I cannot count the times a day I see people posting about how they only use Pink Himalayan salt, it vastly better than table salt! Ummm. No. Sorry, outside of few trace minerals, the only thing Himalayan salt has over Morton’s is that it is pink. Yeh, pretty. Or not pretty if you happen to despise pink. Chemically, it is inferior to table salt, it has about 2% less sodium than regular table salt. It also doesn’t have iodine. Hell, it’s not even from Himalaya!! I found a website that reports the results of a spectral analysis of Himalayan salt. I think this is where the claim it is superior comes from but if this analysis is accurate, it is meaningless for health and if anything is worrisome. The amount of minerals in it is too minuscule to make any difference (like 0.28% potassium. Really? That’s a reason to use it??), and we already get plenty of the same trace minerals from other foods. They claim that two double-blind studies were done, but no such studies are listed in PubMed. There is no evidence published in peer-reviewed journals that replacing white salt with pink salt makes a shred of difference or leads to any improvement in health. If you read down the COMPLETE list of minerals found in pink salt and not just the ones that are potentially good for you, you will notice that it includes a number of radioactive substances like radium, uranium, and polonium. It also includes substances that act as poisons, like thallium. I wouldn’t be worried, since the amounts are so small; but if anyone believes the trace amounts of “good” minerals in Himalayan sea salt are good for you, why not believe the trace amounts of poisons and radioactive elements are bad for you? If you want to use Himalayan salt, go ahead but make sure you get your iodine, potassium, sodium in at proper levels. If you are afraid you’re potassium deficient, then use a blend like Nu or Low Salt but still make sure you get your iodine in.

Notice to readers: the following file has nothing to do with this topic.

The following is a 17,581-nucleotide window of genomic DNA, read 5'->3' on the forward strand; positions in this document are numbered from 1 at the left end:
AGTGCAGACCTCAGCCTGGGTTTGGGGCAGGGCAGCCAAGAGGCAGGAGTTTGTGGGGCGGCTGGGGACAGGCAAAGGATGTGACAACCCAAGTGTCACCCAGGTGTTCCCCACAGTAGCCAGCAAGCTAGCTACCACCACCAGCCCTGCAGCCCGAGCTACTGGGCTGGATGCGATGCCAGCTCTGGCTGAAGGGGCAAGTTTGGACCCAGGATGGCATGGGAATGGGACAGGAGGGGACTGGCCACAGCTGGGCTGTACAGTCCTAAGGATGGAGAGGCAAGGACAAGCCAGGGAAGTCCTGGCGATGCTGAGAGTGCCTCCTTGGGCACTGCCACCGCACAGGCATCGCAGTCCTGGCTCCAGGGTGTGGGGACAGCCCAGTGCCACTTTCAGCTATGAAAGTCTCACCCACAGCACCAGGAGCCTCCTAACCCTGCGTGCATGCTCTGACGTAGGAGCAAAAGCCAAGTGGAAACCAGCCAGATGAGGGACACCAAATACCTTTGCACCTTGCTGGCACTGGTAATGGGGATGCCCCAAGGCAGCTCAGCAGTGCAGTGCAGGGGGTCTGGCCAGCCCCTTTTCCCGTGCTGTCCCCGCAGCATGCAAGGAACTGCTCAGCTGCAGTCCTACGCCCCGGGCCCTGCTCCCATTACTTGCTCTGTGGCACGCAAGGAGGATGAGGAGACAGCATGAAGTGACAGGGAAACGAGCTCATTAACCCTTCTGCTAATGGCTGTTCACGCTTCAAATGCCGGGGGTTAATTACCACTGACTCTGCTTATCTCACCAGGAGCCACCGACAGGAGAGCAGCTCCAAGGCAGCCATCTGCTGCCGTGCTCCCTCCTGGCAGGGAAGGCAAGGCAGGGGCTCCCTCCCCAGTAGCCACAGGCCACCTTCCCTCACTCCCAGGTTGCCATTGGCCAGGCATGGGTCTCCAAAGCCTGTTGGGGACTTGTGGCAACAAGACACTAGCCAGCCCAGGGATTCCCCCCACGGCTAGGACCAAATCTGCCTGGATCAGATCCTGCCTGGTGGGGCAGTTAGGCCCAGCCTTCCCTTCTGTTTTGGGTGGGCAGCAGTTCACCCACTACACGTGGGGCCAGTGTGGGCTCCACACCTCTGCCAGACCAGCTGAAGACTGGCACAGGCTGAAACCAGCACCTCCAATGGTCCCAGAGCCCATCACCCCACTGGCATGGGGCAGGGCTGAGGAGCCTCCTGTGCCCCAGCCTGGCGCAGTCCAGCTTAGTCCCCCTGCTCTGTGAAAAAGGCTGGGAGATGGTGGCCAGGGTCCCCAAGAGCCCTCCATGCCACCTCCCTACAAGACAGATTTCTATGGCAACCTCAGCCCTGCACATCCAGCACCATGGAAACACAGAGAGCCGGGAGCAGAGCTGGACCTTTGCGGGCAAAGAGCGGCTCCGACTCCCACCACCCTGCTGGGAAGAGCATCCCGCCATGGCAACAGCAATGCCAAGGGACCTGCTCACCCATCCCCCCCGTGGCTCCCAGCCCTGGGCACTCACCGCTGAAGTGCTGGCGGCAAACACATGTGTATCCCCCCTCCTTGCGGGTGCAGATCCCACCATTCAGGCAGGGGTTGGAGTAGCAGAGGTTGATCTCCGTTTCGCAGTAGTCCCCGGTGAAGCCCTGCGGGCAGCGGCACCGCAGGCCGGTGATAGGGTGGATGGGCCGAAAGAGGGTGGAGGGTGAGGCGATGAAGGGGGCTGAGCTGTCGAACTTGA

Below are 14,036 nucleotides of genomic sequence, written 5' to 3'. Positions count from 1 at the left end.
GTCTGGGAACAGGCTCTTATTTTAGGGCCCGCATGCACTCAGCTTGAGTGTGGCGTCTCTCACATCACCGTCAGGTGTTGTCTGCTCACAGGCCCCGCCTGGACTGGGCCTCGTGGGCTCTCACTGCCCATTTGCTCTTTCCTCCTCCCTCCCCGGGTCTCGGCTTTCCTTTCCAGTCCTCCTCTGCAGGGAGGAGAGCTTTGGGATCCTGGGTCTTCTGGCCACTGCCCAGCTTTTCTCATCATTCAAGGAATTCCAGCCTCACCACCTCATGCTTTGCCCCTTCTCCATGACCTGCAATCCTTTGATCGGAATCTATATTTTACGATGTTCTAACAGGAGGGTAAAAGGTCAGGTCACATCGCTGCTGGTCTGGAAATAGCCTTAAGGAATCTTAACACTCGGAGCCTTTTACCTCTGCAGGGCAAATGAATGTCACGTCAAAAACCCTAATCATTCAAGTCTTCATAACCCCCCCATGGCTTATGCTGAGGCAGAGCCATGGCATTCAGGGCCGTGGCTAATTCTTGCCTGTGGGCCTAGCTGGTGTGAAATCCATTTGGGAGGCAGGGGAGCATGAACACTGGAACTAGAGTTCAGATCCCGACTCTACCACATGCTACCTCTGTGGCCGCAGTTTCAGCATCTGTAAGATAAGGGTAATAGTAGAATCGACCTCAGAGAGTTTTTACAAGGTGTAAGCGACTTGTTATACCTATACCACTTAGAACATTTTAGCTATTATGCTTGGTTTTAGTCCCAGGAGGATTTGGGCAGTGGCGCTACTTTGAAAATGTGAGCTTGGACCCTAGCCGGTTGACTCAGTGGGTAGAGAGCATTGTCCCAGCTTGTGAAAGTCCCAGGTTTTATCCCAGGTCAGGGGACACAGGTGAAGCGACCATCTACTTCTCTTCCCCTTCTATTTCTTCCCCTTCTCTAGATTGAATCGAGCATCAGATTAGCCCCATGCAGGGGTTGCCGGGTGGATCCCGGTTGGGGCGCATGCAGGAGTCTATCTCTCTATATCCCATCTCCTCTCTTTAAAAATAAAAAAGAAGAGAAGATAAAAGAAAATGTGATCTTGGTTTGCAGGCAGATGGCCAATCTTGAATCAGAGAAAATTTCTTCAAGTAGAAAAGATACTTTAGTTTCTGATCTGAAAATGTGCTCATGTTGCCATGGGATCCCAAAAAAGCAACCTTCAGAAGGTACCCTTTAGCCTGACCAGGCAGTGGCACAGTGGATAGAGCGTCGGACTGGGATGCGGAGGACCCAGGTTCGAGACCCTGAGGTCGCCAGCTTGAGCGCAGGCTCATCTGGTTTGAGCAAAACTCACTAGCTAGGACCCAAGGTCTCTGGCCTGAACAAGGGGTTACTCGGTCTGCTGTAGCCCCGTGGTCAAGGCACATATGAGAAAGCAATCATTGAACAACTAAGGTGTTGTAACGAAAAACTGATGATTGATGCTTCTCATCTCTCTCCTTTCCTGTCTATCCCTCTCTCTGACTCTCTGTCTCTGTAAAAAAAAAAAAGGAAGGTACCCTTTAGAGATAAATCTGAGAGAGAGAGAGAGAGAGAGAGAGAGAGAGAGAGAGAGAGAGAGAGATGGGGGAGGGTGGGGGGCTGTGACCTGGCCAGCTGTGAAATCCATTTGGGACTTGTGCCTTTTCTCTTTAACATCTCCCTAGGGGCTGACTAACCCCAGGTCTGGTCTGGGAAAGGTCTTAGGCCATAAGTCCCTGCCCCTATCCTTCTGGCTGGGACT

What do we use in the House of Hobbit? Yes, I have a 1lb bag of pink Himalayan salt in the cabinet. On the top shelf. All the way in the back. Behind the cupcake liners I haven’t used since I bought silicone muffin pans 2 years ago. I’m 5’2″. The shelf is at 7′. Right. I don’t use it. We use Low Salt on the table, standard salt with iodine for cooking and baking. We also have a small bag of Kala Namak (also known as black Indian salt, not to be confused with black lava salt) and like pink Himalayan salt, it’s kind of a liar, it’s not black, it’s dark maroon. Those of you who are egg-free, Kala Namak has a sulfur smell and taste that closely mimics eggs. Add it to your egg-free dishes if you want to get a little of that “eggy” taste. Otherwise, it’s no different in sodium values as Himalayan salt.

In a nutshell, just get your salt in, how you chose to do that is your choice. Just do it. I strongly recommend that if you have any questions on sodium or electrolytes, pay close attention in our groups, especially the discussions that involve Ben McDonald. He knows his stuff. Oh, and since this was a day late because of Mother Nature, I’ll post up a recipe later today.

See? Hobbit knows what’s important. 🙂

Recommended Articles

Leave a Reply

%d bloggers like this: